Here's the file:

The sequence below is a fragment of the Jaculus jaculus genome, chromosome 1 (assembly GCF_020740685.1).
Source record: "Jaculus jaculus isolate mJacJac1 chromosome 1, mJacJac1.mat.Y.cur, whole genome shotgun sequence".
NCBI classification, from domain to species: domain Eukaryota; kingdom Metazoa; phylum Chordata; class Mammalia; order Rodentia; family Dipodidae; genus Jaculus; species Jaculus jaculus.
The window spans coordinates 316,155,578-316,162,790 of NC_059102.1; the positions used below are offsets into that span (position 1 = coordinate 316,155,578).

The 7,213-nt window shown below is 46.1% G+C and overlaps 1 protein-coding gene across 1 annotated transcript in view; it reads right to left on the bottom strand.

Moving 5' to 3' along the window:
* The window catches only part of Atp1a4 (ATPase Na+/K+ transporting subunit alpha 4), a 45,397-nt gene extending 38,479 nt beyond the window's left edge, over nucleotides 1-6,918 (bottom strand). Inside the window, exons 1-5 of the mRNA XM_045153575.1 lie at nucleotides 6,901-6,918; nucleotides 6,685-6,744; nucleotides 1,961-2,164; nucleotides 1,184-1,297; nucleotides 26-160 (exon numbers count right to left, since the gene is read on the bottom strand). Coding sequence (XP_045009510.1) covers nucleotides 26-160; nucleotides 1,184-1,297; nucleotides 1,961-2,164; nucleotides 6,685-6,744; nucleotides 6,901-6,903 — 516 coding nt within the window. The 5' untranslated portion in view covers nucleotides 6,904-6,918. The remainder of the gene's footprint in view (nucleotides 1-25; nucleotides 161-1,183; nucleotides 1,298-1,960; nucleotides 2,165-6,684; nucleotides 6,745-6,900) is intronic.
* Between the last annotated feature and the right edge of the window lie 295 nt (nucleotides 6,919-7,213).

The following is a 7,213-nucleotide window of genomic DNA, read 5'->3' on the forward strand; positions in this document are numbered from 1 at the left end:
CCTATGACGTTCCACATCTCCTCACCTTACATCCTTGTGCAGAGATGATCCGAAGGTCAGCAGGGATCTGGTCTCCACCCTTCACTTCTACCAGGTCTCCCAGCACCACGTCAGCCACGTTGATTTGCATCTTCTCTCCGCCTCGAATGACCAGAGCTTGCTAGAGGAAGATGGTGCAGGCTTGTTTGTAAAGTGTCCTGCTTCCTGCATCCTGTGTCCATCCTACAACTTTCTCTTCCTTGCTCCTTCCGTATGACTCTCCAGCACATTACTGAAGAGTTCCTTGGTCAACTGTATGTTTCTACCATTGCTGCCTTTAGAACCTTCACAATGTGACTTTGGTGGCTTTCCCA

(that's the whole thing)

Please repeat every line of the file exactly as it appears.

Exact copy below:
The sequence below is a fragment of the Jaculus jaculus genome, chromosome 1 (assembly GCF_020740685.1).
Source record: "Jaculus jaculus isolate mJacJac1 chromosome 1, mJacJac1.mat.Y.cur, whole genome shotgun sequence".
NCBI classification, from domain to species: domain Eukaryota; kingdom Metazoa; phylum Chordata; class Mammalia; order Rodentia; family Dipodidae; genus Jaculus; species Jaculus jaculus.
The window spans coordinates 316,155,578-316,162,790 of NC_059102.1; the positions used below are offsets into that span (position 1 = coordinate 316,155,578).

The 7,213-nt window shown below is 46.1% G+C and overlaps 1 protein-coding gene across 1 annotated transcript in view; it reads right to left on the bottom strand.

Moving 5' to 3' along the window:
* The window catches only part of Atp1a4 (ATPase Na+/K+ transporting subunit alpha 4), a 45,397-nt gene extending 38,479 nt beyond the window's left edge, over nucleotides 1-6,918 (bottom strand). Inside the window, exons 1-5 of the mRNA XM_045153575.1 lie at nucleotides 6,901-6,918; nucleotides 6,685-6,744; nucleotides 1,961-2,164; nucleotides 1,184-1,297; nucleotides 26-160 (exon numbers count right to left, since the gene is read on the bottom strand). Coding sequence (XP_045009510.1) covers nucleotides 26-160; nucleotides 1,184-1,297; nucleotides 1,961-2,164; nucleotides 6,685-6,744; nucleotides 6,901-6,903 — 516 coding nt within the window. The 5' untranslated portion in view covers nucleotides 6,904-6,918. The remainder of the gene's footprint in view (nucleotides 1-25; nucleotides 161-1,183; nucleotides 1,298-1,960; nucleotides 2,165-6,684; nucleotides 6,745-6,900) is intronic.
* Between the last annotated feature and the right edge of the window lie 295 nt (nucleotides 6,919-7,213).

The following is a 7,213-nucleotide window of genomic DNA, read 5'->3' on the forward strand; positions in this document are numbered from 1 at the left end:
CCTATGACGTTCCACATCTCCTCACCTTACATCCTTGTGCAGAGATGATCCGAAGGTCAGCAGGGATCTGGTCTCCACCCTTCACTTCTACCAGGTCTCCCAGCACCACGTCAGCCACGTTGATTTGCATCTTCTCTCCGCCTCGAATGACCAGAGCTTGCTAGAGGAAGATGGTGCAGGCTTGTTTGTAAAGTGTCCTGCTTCCTGCATCCTGTGTCCATCCTACAACTTTCTCTTCCTTGCTCCTTCCGTATGACTCTCCAGCACATTACTGAAGAGTTCCTTGGTCAACTGTATGTTTCTACCATTGCTGCCTTTAGAACCTTCACAATGTGACTTTGGTGGCTTTCCCA